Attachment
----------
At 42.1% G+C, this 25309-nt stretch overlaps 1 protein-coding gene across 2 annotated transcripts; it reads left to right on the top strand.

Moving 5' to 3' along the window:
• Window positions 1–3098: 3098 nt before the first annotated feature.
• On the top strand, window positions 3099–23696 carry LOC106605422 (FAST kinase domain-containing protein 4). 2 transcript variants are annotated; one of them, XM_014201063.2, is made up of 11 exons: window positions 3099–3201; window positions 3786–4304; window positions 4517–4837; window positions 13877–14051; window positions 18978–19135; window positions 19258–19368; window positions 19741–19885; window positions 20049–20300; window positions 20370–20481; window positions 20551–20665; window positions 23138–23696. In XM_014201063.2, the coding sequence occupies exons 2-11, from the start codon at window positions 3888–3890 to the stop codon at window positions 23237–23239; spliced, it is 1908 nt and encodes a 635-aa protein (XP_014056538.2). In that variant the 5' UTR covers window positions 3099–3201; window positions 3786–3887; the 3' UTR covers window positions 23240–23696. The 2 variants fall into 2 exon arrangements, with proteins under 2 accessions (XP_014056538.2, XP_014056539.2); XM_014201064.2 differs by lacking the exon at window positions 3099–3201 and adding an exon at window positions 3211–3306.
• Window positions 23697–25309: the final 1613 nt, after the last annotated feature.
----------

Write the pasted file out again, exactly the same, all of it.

At 42.1% G+C, this 25309-nt stretch overlaps 1 protein-coding gene across 2 annotated transcripts; it reads left to right on the top strand.

Moving 5' to 3' along the window:
• Window positions 1–3098: 3098 nt before the first annotated feature.
• On the top strand, window positions 3099–23696 carry LOC106605422 (FAST kinase domain-containing protein 4). 2 transcript variants are annotated; one of them, XM_014201063.2, is made up of 11 exons: window positions 3099–3201; window positions 3786–4304; window positions 4517–4837; window positions 13877–14051; window positions 18978–19135; window positions 19258–19368; window positions 19741–19885; window positions 20049–20300; window positions 20370–20481; window positions 20551–20665; window positions 23138–23696. In XM_014201063.2, the coding sequence occupies exons 2-11, from the start codon at window positions 3888–3890 to the stop codon at window positions 23237–23239; spliced, it is 1908 nt and encodes a 635-aa protein (XP_014056538.2). In that variant the 5' UTR covers window positions 3099–3201; window positions 3786–3887; the 3' UTR covers window positions 23240–23696. The 2 variants fall into 2 exon arrangements, with proteins under 2 accessions (XP_014056538.2, XP_014056539.2); XM_014201064.2 differs by lacking the exon at window positions 3099–3201 and adding an exon at window positions 3211–3306.
• Window positions 23697–25309: the final 1613 nt, after the last annotated feature.